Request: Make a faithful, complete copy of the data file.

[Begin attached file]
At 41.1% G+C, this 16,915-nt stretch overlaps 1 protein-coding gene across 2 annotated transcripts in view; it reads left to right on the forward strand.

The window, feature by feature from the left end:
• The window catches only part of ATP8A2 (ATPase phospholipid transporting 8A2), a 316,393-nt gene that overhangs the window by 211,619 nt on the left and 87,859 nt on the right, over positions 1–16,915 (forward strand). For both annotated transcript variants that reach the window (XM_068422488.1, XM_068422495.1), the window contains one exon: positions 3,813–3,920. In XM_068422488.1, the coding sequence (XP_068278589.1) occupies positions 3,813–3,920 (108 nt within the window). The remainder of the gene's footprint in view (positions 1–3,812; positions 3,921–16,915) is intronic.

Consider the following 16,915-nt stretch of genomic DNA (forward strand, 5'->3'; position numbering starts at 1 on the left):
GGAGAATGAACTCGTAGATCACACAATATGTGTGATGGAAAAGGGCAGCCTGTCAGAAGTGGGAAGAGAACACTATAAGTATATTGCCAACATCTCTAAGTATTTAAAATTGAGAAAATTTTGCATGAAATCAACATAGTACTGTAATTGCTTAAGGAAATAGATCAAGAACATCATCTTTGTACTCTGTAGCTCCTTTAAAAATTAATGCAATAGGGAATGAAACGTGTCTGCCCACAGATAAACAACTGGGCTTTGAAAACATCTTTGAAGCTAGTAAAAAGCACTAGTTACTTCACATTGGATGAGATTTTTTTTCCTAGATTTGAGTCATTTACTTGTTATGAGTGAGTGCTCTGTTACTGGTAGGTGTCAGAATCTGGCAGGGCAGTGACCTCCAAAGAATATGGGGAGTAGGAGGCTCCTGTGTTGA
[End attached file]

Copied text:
At 41.1% G+C, this 16,915-nt stretch overlaps 1 protein-coding gene across 2 annotated transcripts in view; it reads left to right on the forward strand.

The window, feature by feature from the left end:
• The window catches only part of ATP8A2 (ATPase phospholipid transporting 8A2), a 316,393-nt gene that overhangs the window by 211,619 nt on the left and 87,859 nt on the right, over positions 1–16,915 (forward strand). For both annotated transcript variants that reach the window (XM_068422488.1, XM_068422495.1), the window contains one exon: positions 3,813–3,920. In XM_068422488.1, the coding sequence (XP_068278589.1) occupies positions 3,813–3,920 (108 nt within the window). The remainder of the gene's footprint in view (positions 1–3,812; positions 3,921–16,915) is intronic.

Consider the following 16,915-nt stretch of genomic DNA (forward strand, 5'->3'; position numbering starts at 1 on the left):
GGAGAATGAACTCGTAGATCACACAATATGTGTGATGGAAAAGGGCAGCCTGTCAGAAGTGGGAAGAGAACACTATAAGTATATTGCCAACATCTCTAAGTATTTAAAATTGAGAAAATTTTGCATGAAATCAACATAGTACTGTAATTGCTTAAGGAAATAGATCAAGAACATCATCTTTGTACTCTGTAGCTCCTTTAAAAATTAATGCAATAGGGAATGAAACGTGTCTGCCCACAGATAAACAACTGGGCTTTGAAAACATCTTTGAAGCTAGTAAAAAGCACTAGTTACTTCACATTGGATGAGATTTTTTTTCCTAGATTTGAGTCATTTACTTGTTATGAGTGAGTGCTCTGTTACTGGTAGGTGTCAGAATCTGGCAGGGCAGTGACCTCCAAAGAATATGGGGAGTAGGAGGCTCCTGTGTTGA